Offset monitor wells experience stress, strain and pressure changes due to far-field fracture propagation. The pressure interference as hydraulic fractures propagate and intersect the casing directly results in a casing inner volume change and monitor well surface pressure change. The pressure behavior has been analyzed by a patented method, Sealed Wellbore Pressure Monitoring (SWPM), and it is an effective means to detect frac hits. To extend the understanding of this pressure behavior for wider applications, we proposed a methodology of simulating the casing response and corresponding pressure change of the offset well during hydraulic fracturing. The objective is to investigate the strain/pressure response along the monitor well casing for different scenarios of fracture intersection.
In this study, an analytical model for computing the stress/strain in a casing-cement-formation system was developed based on the well-known solution of stress in a thick wall cylinder. The integrated numerical model consists of a fracture propagation model, a 3D geo-mechanical model, and a transient fluid flow model. Prior to analyzing the monitoring well pressure response, fracture propagation is modeled using a commercial software to give information of fracture geometry and fracture net pressure. The 3D fluid flow model and the geo-mechanical model of fractured rock and monitor well casing were established with finite-element method. With the input parameter of fracture geometry and net pressure distribution from the fracture propagation model, the integrated model can be used to solve the total stress-displacement behavior within the simulation domain. Using this approach, the volume change of the monitor well casing, and the corresponding surface pressure behavior can be estimated. The simulated strains along the monitor well casing of a radial fracture show the numerical simulation results agree well with the existing analytical solution.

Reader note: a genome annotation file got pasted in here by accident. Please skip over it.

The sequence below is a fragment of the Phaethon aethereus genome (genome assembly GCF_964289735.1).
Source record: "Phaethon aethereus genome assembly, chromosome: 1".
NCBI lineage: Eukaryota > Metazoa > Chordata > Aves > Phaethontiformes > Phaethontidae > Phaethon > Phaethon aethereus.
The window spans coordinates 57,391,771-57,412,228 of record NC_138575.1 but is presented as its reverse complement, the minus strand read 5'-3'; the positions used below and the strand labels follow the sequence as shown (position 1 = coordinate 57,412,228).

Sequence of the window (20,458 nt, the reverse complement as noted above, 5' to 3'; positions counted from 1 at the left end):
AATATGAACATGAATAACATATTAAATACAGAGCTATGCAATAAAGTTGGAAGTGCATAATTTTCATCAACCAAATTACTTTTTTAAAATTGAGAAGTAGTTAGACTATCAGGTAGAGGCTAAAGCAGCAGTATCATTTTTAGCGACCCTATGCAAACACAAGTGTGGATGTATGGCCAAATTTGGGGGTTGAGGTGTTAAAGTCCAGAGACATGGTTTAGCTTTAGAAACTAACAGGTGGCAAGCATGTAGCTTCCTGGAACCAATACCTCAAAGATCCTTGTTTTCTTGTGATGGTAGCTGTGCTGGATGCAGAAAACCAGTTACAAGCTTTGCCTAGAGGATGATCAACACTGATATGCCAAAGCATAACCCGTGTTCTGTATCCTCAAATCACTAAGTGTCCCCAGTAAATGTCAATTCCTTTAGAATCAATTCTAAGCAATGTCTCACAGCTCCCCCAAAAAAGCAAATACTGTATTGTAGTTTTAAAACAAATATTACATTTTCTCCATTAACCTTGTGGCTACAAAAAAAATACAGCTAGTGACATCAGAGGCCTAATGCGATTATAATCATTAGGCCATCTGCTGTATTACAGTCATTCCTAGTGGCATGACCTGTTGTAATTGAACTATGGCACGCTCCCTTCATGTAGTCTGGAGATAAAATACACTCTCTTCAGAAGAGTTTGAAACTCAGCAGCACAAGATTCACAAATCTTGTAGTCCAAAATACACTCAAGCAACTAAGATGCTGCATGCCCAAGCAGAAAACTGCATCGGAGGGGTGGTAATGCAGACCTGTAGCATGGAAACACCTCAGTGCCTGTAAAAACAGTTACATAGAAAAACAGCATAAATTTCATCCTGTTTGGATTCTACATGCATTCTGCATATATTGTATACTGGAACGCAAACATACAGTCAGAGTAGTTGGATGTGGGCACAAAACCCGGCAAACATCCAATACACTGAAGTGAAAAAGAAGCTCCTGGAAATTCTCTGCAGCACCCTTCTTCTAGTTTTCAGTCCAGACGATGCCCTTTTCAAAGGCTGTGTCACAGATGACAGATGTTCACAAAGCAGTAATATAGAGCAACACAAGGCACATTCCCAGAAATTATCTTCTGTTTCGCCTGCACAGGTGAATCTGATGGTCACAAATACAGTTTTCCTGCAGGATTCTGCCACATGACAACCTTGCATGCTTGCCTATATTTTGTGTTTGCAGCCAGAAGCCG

When a fracture crosses the monitor well, the standard surface pressure behavior is: (A) pressure increases due to fracture intersection; (B) pressure increase slows down as fracture tip travels some distance away from the casing; (C) pressure declines after the treatment well is shut-in. The first pressure increase is caused by casing radius reduction while the pressure fall-off is greatly affected by the far-field leakoff coefficient and permeability. The simulated results, and also the published data indicate that the typical pressure response for a single fracture hitting is on the order of 1 psi. When multiple fractures intersect the casing, a higher surface pressure increase is observed compared to single fracture case due to higher net pressure, and longer impacted section along the casing. Combined with the interpretation of DAS, this approach can identify the number and locations of the fractures that intersect the far field monitor well.